Clean your lay­out

He’s not the ti­di­est per­son in the world, but Chris Leigh has re­solved to turn over a new leaf and start by or­gan­is­ing his rail­way room and his lay­out.

Model Rail (UK) - - Contents -

Chris Leigh de­cides it’s time for a fresh start by spring-clean­ing and or­gan­is­ing his rail­way room and lay­out.

I’m not a tidy or or­gan­ised per­son. My col­leagues, Ge­orge, Chris and Richard are. But I lurch from one project to the next, of­ten with­out pause for breath, never mind stop­ping to tidy up. But there’s no deny­ing that a project goes more smoothly when you’re or­gan­ised, your work­bench is clear and you know ex­actly where all your tools and ma­te­ri­als are. Of course, the par­tic­u­lar re­quire­ments of work­ing for Model Rail pro­duce pres­sures which other mod­ellers don’t have. I cur­rently have no fewer than seven Model Rail projects in progress, plus a num­ber of other projects which are not for the mag­a­zine and mostly con­cern my Cana­dian lay­out. I sus­pect most mod­ellers fit into one of two cat­e­gories, ei­ther the ‘neat and tidy’ like my col­leagues, or the ‘un­tidy and dis­or­gan­ised’, like me. One of the prob­lems with be­ing un­tidy and dis­or­gan­ised is that the amount of mod­el­ling ‘kit’ that one has grows ex­po­nen­tially. I no­ticed this as I built ‘Pol­wyd­de­lan’, my ‘OO’ gauge Cor­nish har­bour lay­out. As the need arose to find cer­tain ma­te­ri­als, ac­ces­sories and scenic items, my ex­pe­ri­ence var­ied. For in­stance, I have a stor­age drawer for boats and har­bour-re­lated items. This in­cludes lots of Har­burn Ham­let de­tail items, plus small de­tails such as an­chors, fair­leads and bol­lards and lengths of chain and thread in vary­ing sizes and colours to rep­re­sent rope. As a con­se­quence, the har­bour con­struc­tion and de­tail­ing was an easy and en­joy­able job.

SCAT­TERED MA­TE­RI­ALS

On the other hand, my much larger col­lec­tion of sta­tion parts, de­tails and ac­ces­sories is spread all over the place – some in my mod­el­ling room, some on the work­bench, some out­doors in the shed. I knew that I had such things as Ra­tio GWR spear fenc­ing but when I came to need it I couldn’t find it, so I bought more. A week later, guess what I found? Mul­ti­ply this across the vast range of ‘OO’ ac­ces­sories and it is no won­der I have boxes and draw­ers full of the stuff, none of it or­gan­ised. Well, I ex­ag­ger­ate slightly. I have or­gan­ised my stocks of styrene sheet, Ever­green and Plas­truct styrene strip, de­cal sheets and brick pa­per so that I know what I’ve got and where it is. I only did this af­ter years of frus­tra­tion at not be­ing able to find things when I needed them. I have items for ‘OO’ British, ‘HO’ Cana­dian, and ‘O’ gauge British, and as read­ers of MR246 will know, I’m now ven­tur­ing into ‘N’ gauge too. I try to keep all the items in their own scale-spe­cific stor­age ‘bins’. I have or­gan­ised my tools in a sim­i­lar fash­ion as I have three tool­boxes – one for cut­ting tools, files and drills, an­other for paint­ing and fin­ish­ing tools, and a third which is kept upstairs be­side the lay­out so that I don’t need to keep go­ing up and down the stairs to fetch tools for rou­tine main­te­nance, track­lay­ing, and for hang­ing up my lat­est rail­wayana pur­chase. I do a lot of model mak­ing, but I sus­pect my out­put is nowhere near that of Ge­orge Dent or Dave Low­ery. I’ve seen their tidy work­benches. Mine is so clut­tered that I can’t use it, and I do most of my mod­el­ling on the din­ing room ta­ble. I eat meals on a tray, on my lap!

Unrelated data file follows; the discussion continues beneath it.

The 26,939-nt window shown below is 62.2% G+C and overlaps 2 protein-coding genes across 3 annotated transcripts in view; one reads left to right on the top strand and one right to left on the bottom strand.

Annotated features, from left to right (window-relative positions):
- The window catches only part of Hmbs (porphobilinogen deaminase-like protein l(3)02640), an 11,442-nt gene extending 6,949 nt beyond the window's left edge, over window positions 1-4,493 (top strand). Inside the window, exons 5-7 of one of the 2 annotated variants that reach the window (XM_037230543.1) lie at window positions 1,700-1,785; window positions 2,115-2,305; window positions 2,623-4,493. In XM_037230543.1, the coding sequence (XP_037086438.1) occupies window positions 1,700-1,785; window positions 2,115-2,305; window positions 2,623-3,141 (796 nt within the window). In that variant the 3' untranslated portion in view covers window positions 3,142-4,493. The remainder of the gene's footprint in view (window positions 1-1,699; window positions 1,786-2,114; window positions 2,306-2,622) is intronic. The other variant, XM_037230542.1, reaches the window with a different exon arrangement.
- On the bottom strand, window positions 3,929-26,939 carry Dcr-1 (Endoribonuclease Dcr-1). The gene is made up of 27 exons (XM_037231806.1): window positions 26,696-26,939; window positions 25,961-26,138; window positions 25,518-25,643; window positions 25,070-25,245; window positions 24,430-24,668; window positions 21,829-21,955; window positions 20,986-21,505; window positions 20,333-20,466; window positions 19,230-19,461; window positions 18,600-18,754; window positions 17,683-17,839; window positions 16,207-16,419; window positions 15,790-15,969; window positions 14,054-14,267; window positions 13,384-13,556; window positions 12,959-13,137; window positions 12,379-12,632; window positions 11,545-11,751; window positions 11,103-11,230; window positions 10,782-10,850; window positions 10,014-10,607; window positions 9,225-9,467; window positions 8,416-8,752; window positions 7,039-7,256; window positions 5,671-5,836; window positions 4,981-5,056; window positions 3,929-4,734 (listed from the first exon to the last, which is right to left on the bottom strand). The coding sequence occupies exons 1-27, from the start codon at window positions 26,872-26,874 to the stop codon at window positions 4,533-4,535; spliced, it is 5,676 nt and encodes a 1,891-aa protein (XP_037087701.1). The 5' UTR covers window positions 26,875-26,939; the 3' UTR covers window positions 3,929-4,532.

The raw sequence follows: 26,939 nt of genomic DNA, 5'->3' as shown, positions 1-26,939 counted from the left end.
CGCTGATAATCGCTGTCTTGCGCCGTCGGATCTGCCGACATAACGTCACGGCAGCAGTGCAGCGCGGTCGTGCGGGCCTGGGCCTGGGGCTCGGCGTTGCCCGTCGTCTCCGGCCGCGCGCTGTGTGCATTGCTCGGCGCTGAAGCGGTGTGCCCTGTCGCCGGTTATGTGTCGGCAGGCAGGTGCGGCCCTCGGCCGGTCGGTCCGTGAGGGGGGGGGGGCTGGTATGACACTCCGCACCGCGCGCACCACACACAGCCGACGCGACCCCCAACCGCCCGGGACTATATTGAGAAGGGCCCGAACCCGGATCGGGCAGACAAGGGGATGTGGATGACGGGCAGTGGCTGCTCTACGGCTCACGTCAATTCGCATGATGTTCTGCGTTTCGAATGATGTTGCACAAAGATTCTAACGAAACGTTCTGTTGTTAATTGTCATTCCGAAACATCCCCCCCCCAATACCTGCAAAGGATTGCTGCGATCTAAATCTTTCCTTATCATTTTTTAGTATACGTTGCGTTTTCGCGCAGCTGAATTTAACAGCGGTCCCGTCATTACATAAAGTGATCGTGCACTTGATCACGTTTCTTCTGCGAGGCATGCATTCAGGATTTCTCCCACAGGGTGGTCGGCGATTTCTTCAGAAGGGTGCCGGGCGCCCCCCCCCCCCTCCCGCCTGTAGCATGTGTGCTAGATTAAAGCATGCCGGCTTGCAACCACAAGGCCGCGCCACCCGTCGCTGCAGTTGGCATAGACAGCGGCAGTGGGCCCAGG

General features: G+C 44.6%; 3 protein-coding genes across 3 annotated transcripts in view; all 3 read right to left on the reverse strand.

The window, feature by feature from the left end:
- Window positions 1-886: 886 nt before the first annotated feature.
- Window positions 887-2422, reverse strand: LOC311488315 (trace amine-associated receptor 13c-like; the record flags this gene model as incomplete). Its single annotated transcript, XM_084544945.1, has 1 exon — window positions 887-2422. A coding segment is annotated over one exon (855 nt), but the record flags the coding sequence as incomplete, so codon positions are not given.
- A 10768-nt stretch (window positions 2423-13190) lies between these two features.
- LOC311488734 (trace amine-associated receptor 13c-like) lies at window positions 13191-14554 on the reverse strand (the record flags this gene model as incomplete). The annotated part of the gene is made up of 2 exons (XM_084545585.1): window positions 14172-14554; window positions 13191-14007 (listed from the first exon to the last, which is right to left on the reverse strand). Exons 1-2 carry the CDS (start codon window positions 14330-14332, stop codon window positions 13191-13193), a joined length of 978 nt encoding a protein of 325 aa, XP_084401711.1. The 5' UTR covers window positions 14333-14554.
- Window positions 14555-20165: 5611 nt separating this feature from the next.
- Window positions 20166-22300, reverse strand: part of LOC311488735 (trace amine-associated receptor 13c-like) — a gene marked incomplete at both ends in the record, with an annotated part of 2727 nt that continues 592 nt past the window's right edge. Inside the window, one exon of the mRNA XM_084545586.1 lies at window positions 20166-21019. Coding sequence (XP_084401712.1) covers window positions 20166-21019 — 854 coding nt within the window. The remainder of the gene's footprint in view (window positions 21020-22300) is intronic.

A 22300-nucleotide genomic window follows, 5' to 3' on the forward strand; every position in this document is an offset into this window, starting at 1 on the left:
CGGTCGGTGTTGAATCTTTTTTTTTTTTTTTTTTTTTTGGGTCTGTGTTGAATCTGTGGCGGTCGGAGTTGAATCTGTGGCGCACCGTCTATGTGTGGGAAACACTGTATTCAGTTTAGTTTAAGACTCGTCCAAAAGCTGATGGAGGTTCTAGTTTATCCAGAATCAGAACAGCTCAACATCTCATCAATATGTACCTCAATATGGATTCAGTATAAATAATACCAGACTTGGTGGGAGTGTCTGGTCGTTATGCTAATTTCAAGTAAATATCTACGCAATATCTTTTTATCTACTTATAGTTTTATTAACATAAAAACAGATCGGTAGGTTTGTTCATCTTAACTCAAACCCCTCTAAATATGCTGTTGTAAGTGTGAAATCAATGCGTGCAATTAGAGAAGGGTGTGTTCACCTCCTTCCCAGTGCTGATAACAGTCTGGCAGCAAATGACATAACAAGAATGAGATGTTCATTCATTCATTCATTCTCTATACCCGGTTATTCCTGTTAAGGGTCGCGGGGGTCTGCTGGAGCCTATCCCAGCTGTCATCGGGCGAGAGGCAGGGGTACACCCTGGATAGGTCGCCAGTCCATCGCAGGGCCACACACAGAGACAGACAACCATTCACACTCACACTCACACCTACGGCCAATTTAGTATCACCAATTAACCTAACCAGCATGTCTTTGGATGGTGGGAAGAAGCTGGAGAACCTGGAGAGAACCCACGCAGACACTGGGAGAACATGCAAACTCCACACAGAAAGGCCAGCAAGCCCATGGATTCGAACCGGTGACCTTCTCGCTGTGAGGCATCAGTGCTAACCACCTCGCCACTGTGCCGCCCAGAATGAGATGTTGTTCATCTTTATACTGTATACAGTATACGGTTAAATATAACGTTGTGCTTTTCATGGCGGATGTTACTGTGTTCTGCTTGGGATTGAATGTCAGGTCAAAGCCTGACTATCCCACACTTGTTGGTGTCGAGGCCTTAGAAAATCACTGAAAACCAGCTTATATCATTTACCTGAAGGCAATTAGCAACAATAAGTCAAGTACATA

Even in a fairly dust-free en­vi­ron­ment, a lay­out needs go­ing over with the vac­uum a cou­ple of times a year. A soft brush at­tach­ment and a lot of care are nec­es­sary for del­i­cate fea­tures, such as Chris Leigh’s tim­ber tres­tle bridge.

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